Firing range application update

The application to construct a new 100m firing range at the Isle of Ely Sports Club on the Mepal bypass will be decided by East Cambridgeshire district council’s Planning Committee Agenda at its meeting on Wednesday 7 February.  The agenda will be published five working days before the meeting.

The application (reference number 16/01419/FUL) comprises a grass topped berm with a sand filled bank and targets.

The council allows public speaking at meetings of the Planning Committee – but you will need to register in advance. A web page explaining the arrangements for public speaking is here and includes a leaflet to download.  If you wish to speak at the Planning Committee, please read this leaflet carefully and follow the procedure it describes.

Red Lion Lane update

The drainage works to Red Lion Lane in Sutton have now been completed, the surfacing has been done, and the No Entry markings refreshed. Hopefully this means that the underground water is contained, and the surface water is better managed.

Unfortunately the surfacing is only a thin covering, like the ‘slurry seal’ that was carried out on pavements in Sutton last year. It is laid in small areas at a time, so it has a ‘patchwork’ effect.  It was also only laid on the worst area, so the top half of the road has not been surfaced. It’s all down to money – and there just isn’t enough.

Of course it’s not yet certain that these works have cured the original drainage issue – only time will tell.  If the works have been unsuccessful, at least a more expensive surfacing has not been ruined. And if they have been successful, I will be asking the council to resurface the road to a higher standard.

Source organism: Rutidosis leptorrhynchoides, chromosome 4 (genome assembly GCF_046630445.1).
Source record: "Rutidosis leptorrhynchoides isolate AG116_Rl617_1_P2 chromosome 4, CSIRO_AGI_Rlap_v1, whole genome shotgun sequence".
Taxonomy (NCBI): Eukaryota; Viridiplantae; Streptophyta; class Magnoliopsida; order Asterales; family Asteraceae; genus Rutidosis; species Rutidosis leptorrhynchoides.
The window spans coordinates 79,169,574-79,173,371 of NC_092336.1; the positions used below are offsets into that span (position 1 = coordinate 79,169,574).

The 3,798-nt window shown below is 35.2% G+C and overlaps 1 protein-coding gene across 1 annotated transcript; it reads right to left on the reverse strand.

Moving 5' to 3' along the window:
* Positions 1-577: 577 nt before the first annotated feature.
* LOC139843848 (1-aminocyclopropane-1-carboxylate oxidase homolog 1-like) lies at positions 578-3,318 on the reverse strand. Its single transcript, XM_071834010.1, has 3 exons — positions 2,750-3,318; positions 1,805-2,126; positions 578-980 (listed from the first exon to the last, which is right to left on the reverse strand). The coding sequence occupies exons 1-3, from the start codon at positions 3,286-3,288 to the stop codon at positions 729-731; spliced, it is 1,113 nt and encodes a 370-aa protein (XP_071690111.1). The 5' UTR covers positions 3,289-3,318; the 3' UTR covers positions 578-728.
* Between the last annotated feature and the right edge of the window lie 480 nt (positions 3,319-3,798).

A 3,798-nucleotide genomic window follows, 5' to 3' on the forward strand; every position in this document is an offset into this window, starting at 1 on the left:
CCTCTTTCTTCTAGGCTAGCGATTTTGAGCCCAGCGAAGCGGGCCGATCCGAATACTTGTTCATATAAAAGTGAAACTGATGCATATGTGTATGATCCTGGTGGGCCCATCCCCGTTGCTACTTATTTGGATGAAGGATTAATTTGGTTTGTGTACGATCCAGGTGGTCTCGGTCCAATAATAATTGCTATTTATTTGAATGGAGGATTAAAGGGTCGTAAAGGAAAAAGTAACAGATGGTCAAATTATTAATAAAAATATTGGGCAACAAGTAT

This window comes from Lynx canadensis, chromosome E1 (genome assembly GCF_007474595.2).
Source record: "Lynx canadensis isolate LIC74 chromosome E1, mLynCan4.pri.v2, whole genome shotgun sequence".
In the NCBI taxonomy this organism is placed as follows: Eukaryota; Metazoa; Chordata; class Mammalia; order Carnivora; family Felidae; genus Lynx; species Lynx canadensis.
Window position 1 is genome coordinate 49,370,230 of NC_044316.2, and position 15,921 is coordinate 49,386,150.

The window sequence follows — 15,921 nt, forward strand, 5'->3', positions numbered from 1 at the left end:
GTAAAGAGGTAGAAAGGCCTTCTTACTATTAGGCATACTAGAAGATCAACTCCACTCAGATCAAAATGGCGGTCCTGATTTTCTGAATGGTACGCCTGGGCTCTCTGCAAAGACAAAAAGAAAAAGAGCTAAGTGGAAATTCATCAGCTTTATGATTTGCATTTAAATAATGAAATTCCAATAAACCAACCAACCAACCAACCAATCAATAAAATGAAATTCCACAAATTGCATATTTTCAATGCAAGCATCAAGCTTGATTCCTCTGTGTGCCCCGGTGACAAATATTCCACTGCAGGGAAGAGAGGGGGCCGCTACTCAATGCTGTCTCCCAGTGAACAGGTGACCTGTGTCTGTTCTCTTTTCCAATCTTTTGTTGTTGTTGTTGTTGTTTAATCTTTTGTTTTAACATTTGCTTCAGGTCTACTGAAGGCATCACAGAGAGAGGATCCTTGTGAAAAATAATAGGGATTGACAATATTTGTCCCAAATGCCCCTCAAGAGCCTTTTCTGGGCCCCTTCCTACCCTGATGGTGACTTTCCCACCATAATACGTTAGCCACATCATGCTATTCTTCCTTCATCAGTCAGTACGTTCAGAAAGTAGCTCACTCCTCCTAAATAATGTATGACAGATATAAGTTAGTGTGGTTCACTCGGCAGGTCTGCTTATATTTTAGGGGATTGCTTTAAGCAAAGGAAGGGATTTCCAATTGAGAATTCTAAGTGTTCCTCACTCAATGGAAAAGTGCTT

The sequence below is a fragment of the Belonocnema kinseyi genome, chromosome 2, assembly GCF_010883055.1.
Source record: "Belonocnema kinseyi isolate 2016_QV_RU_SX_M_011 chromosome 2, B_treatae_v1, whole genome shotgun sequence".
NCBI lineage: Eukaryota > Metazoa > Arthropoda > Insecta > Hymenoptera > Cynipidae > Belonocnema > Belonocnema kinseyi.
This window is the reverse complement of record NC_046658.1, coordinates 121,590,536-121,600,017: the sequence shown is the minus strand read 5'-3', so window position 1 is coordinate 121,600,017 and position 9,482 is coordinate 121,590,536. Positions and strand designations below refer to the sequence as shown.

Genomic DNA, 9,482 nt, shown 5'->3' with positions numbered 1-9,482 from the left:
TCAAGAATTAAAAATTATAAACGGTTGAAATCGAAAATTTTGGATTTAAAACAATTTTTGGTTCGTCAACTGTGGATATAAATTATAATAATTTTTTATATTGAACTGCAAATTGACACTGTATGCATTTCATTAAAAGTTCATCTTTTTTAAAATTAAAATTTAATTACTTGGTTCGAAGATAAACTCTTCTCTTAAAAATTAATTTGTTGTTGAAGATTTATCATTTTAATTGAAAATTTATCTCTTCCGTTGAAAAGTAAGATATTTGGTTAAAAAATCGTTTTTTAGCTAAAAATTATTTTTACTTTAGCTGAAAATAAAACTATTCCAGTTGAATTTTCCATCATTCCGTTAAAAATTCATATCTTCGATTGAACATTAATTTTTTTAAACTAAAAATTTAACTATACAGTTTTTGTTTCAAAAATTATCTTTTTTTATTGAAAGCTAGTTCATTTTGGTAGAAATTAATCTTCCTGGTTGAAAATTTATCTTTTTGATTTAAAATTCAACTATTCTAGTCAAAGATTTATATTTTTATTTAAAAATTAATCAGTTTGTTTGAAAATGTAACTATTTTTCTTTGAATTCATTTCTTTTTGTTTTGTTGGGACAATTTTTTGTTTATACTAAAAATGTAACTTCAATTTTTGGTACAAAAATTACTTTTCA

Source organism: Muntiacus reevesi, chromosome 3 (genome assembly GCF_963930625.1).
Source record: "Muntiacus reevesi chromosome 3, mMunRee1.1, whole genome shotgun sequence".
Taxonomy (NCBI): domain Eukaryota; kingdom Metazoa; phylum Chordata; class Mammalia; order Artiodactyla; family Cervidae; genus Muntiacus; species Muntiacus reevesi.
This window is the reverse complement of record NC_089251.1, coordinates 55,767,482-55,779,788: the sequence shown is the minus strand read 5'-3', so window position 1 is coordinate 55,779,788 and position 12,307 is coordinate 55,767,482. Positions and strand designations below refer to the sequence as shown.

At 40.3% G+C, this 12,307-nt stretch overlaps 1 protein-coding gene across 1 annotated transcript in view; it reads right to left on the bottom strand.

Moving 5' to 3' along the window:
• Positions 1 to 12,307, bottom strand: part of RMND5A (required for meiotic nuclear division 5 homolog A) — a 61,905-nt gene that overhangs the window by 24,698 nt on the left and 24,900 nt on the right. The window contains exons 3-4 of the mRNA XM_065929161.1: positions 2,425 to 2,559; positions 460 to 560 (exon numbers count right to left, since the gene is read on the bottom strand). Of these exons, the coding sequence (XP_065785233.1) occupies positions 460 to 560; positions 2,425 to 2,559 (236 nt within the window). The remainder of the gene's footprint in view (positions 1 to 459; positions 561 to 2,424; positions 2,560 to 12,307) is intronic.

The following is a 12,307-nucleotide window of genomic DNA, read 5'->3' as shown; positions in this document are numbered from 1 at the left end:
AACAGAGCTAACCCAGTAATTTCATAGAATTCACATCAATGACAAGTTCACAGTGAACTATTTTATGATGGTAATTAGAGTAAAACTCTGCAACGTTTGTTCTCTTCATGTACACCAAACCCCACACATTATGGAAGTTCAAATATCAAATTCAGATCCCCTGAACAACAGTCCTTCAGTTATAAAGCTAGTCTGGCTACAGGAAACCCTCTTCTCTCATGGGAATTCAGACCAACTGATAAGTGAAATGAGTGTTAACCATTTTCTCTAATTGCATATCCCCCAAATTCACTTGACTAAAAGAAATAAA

Five-year tenancies available at four county farms

Entrepreneurial and enthusiastic tenants are being invited to apply for the opportunity to take on one of four Cambridgeshire County Council farms.

Successful applicants, including first-time farmers, will be offered five-year farm business tenancies, which range from a starter unit to large, equipped holdings.

Anna Hicks, rural surveyor at Cambridgeshire County Council, said: “This is a good opportunity for entrepreneurial and enthusiastic individuals to get onto the farming ladder or for those looking to progress to larger holdings.

“Last year we received a lot of interest in the eight holdings that were available and the standard of applicants was extremely high.”

One of the success stories from 2017 was Lee Smith, who tendered for and won a five-year FBT at Wolvey Holes Farm in Coveney.

Lee said: “The application process was very thorough and made us think carefully about our business plan. Getting the farm has been a great opportunity to expand my business. The county farms team has been very helpful and supportive since we took on the holding.”

There is a viewing day for the holdings on 14 February and the deadline for all tenders is 9 March 2018. Interviews will take place on 19 and 21 March 2018. The tenancies will start on 11 October 2018.

Full details about the farms, and the application process, can be found at

The four county farms currently available are:

  1. Engine Farm, Whittlesey: an equipped holding comprising 244 acres of predominantly silt clay loam soil. Cropping over the last few years includes potatoes, wheat, sugar beet and rape. The holding has general purpose buildings and comes with a three-bedroom bungalow.
  2. Lynchets Farm, near Royston: a starter holding comprising 144 acres on the Cambridgeshire and Hertfordshire border, suited to combinable crops. There is a large general purpose building and a detached three-bedroom house.
  3. Black Drove and Station Road Farm, Isleham: 225 acres of chalk over clay and silty clay loam soil available as bare land.